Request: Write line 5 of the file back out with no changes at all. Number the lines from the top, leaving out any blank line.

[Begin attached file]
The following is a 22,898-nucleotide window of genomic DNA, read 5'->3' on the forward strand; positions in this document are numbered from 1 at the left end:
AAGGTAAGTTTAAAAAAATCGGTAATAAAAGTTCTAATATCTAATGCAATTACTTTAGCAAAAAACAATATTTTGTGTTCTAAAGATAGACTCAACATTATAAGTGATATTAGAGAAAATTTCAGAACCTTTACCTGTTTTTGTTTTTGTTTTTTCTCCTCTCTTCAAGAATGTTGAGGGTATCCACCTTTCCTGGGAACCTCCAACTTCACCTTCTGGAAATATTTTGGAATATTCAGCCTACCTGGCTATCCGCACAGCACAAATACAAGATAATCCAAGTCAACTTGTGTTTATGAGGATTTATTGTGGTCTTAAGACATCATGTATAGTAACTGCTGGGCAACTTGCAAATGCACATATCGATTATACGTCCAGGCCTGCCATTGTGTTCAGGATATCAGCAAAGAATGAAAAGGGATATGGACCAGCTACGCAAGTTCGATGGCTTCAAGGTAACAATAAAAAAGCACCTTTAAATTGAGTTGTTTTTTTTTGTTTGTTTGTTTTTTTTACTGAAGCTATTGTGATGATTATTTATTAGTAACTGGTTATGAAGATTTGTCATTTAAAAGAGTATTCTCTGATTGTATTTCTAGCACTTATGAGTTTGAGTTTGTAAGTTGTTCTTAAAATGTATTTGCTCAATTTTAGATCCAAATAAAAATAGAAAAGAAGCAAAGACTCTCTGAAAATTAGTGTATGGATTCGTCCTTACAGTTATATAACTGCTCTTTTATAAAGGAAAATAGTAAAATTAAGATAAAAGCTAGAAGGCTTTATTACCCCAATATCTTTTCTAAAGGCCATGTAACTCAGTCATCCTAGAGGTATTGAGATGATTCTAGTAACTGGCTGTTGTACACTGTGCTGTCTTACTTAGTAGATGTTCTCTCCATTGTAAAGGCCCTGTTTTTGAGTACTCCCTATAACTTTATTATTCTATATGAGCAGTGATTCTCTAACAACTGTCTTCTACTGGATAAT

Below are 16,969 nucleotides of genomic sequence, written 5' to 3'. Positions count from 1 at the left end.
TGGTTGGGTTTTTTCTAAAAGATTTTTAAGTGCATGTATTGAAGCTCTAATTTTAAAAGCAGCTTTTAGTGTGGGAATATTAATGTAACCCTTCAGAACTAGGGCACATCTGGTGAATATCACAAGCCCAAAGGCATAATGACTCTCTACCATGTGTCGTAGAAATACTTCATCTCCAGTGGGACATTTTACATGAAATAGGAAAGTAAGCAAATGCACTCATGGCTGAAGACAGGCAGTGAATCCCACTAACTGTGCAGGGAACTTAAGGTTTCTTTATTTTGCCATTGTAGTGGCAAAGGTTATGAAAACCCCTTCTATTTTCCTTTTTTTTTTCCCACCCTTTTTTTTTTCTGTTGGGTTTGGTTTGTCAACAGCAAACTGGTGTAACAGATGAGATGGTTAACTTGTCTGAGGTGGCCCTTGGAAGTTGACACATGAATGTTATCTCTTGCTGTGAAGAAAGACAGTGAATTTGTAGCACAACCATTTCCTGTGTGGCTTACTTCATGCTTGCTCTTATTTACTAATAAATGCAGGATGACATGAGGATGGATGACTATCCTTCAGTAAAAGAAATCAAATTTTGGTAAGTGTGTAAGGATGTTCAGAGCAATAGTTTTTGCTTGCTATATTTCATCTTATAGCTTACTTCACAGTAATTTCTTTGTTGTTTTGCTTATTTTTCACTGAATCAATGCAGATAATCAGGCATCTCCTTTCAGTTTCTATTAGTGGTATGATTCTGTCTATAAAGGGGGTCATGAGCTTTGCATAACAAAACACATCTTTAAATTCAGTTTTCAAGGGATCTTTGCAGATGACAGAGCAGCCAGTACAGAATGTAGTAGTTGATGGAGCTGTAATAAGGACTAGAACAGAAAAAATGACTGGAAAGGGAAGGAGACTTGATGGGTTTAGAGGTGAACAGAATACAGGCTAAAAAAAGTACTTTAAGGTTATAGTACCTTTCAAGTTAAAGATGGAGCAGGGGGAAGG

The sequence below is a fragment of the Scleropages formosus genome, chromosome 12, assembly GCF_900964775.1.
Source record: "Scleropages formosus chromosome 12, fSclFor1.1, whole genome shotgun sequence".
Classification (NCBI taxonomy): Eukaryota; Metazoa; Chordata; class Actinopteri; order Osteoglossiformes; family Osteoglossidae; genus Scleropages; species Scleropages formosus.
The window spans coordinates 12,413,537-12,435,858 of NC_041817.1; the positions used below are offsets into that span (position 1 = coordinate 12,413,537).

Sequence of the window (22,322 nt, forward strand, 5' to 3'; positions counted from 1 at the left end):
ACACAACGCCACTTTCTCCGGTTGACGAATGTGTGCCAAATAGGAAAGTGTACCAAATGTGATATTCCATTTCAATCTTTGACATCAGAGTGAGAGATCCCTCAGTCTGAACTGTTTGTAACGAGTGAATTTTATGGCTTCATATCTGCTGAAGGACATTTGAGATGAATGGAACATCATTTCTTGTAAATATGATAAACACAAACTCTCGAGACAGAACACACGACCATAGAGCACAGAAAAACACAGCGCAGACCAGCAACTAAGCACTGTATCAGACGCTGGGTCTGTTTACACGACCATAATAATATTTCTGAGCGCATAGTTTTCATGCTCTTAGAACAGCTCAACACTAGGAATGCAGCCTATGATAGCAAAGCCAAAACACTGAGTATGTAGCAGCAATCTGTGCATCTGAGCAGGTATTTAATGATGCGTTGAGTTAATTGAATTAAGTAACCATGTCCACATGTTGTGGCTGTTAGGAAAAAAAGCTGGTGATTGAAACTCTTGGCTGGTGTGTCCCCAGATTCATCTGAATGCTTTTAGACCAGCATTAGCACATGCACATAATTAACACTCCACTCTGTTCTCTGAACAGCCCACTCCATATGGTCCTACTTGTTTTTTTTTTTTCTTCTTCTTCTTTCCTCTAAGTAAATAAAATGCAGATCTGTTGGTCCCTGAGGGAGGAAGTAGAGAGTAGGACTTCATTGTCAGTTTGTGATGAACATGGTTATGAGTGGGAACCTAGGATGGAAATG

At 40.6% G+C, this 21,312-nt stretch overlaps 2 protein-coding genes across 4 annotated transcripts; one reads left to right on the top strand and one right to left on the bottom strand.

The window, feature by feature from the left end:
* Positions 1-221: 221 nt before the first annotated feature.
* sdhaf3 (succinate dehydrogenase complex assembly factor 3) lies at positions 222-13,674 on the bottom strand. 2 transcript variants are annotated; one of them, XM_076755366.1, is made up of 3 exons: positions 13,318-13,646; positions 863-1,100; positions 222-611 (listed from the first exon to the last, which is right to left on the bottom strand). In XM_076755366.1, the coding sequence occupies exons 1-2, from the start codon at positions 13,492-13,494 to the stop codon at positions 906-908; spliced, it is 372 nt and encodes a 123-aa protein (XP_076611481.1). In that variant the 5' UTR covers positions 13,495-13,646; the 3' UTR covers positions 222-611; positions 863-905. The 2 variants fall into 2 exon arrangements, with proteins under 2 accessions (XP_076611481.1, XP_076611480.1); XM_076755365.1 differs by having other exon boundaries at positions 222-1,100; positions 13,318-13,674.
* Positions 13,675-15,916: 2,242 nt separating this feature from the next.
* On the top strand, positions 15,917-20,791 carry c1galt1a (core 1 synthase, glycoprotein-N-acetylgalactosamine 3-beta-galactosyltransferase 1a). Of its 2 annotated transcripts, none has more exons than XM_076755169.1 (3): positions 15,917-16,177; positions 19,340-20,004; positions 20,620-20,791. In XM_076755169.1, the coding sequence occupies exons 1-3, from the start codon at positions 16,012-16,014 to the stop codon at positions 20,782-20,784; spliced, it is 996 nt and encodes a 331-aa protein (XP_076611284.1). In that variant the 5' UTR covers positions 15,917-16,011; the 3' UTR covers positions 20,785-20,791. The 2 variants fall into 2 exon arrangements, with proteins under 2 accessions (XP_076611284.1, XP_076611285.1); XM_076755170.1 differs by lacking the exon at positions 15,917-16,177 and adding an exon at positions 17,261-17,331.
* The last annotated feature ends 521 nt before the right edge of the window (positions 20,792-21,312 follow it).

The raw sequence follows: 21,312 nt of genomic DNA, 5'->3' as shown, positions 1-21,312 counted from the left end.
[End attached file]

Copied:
The sequence below is a fragment of the Scleropages formosus genome, chromosome 12, assembly GCF_900964775.1.